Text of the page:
As the weekend after the election arrived, the so-called “change bloc” in the incoming Knesset was holding intensive discussions as it attempts to create a blueprint for an alternative government to one led by Benjamin Netanyahu — but such efforts were marred by fighting over who should lead the bloc, as well as radically differing ideologies and political red lines that could doom any such effort from the onset.
According to a report by Channel 12 news Friday night, one proposal on the table was for Yesh Atid leader Yair Lapid and Yamina leader Naftali Bennett to lead a “national government of healing” for a limited period of time, possibly a year, during which time the two would rotate the premiership between them.
The report said such a coalition would be a minority in the Knesset, composed of the 52 seats of Yesh Atid, Blue and White, Yamina, Labor, New Hope and Yisrael Beytenu, supported from the outside — or at least not opposed — by Meretz and the majority-Arab parties.
This government would ensure the passage of a state budget for the first time since 2018 and aim to stabilize the country and the economy in the wake of the political chaos and coronavirus pandemic, before a new election is called.
The proposal also suggests that once such a government is formed, it will seek to bring in the ultra-Orthodox parties who currently remain resolutely in Netanyahu’s camp — apparently assuming Haredi lawmakers’ loyalty to the premier will be tested once he and they are no longer running the government.
However, the report noted that such a plan requires parties to jump through many hoops, some of them potentially insurmountable — chiefly the need for right-wing parties Yamina and New Hope to agree to form a government with the tacit support of the Arab, non-Zionist parties, a move that could be political suicide for those parties’ leaders among their right-wing base.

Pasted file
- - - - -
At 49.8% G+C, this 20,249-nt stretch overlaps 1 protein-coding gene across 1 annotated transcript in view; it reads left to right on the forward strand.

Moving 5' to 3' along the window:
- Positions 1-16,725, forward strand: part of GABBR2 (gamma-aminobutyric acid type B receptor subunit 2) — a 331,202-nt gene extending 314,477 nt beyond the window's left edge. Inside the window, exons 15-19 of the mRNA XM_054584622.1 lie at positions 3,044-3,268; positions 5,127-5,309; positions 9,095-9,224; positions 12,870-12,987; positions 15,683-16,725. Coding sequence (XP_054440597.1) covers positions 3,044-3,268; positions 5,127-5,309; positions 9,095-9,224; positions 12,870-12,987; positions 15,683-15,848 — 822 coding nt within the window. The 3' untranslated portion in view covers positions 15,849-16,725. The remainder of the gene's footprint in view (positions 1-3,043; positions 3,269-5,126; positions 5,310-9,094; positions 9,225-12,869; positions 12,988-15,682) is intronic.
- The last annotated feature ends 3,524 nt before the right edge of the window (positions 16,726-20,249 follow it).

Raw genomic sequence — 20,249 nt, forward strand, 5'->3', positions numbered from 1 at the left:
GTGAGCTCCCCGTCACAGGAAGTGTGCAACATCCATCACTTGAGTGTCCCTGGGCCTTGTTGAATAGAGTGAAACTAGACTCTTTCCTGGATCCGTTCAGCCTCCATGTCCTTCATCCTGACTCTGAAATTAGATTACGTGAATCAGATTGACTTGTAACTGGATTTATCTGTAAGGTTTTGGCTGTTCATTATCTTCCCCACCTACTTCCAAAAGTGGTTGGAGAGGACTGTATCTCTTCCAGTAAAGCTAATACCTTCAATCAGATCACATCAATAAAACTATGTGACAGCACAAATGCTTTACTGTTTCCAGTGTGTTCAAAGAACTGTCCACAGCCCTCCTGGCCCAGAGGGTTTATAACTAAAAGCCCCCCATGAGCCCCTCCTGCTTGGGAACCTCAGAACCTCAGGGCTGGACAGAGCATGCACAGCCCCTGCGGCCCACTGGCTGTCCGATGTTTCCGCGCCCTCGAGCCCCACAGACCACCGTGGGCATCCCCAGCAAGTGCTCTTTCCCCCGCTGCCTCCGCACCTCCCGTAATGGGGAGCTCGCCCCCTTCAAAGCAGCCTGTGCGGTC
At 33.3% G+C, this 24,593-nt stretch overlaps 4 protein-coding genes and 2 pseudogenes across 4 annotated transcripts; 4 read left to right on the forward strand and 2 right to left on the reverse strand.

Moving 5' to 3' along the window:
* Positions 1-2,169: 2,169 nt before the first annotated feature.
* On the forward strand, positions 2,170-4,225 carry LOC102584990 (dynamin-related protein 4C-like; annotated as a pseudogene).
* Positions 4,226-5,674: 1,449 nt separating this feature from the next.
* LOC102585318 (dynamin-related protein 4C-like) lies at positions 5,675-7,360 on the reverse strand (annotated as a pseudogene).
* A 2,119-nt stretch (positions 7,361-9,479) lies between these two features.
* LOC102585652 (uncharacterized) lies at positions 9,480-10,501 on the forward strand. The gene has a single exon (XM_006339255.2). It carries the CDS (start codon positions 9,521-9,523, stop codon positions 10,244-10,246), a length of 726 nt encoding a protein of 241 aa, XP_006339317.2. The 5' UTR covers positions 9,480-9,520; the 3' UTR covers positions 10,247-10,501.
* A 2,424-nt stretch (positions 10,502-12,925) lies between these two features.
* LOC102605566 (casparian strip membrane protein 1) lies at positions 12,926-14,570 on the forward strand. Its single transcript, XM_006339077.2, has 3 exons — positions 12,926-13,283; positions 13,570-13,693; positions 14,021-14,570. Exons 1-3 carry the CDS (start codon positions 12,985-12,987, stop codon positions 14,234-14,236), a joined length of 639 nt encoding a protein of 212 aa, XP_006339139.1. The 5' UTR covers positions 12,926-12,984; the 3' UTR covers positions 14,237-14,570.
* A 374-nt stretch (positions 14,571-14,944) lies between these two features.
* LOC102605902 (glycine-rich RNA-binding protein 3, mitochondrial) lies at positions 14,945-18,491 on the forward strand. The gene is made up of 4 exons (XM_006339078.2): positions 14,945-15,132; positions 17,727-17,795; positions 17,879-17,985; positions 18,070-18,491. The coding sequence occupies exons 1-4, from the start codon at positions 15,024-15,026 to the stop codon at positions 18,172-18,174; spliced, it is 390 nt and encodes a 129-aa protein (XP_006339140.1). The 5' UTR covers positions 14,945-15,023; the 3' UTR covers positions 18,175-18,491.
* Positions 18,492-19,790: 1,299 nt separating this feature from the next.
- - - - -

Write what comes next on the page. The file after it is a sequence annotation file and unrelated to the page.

Labor party leader Merav Michaeli, speaking to Channel 12 early Friday evening, called on New Hope not to block such a government by being unwilling to consider any support from Arab MKs. “Don’t prevent us from forming a government,” she said.
Meretz leader Nitzan Horowitz told the network on Friday that such a temporary government would be one that would maintain the status quo, one that focuses on unemployment, crime and other issues that do not divide the right and the left.
“There are talks behind the scenes, one must have a little courage… I hope our partners will have courage.”
New Hope leader Gideon Sa’ar and Yamina’s Bennett met at the latter’s home to discuss potential cooperation, Channel 12 reported. Sa’ar has vowed not to join a Netanyahu-led government, while Bennett has not done so but is widely seen as preferring not to ally with the prime minister.
The report said Sa’ar made it clear to Bennett that he would not fight him for leadership of the “change bloc.”
Associates of Bennett told Channel 13 on Friday that there was no chance he’d abandon Netanyahu’s bloc unless he is prime minister first in the new government, and not Lapid. But the network also said Lapid is currently seeking to get a majority of votes from party leaders when they head to give President Reuven Rivlin their recommendations on April 5, and to be the first to be given a crack at forming a government.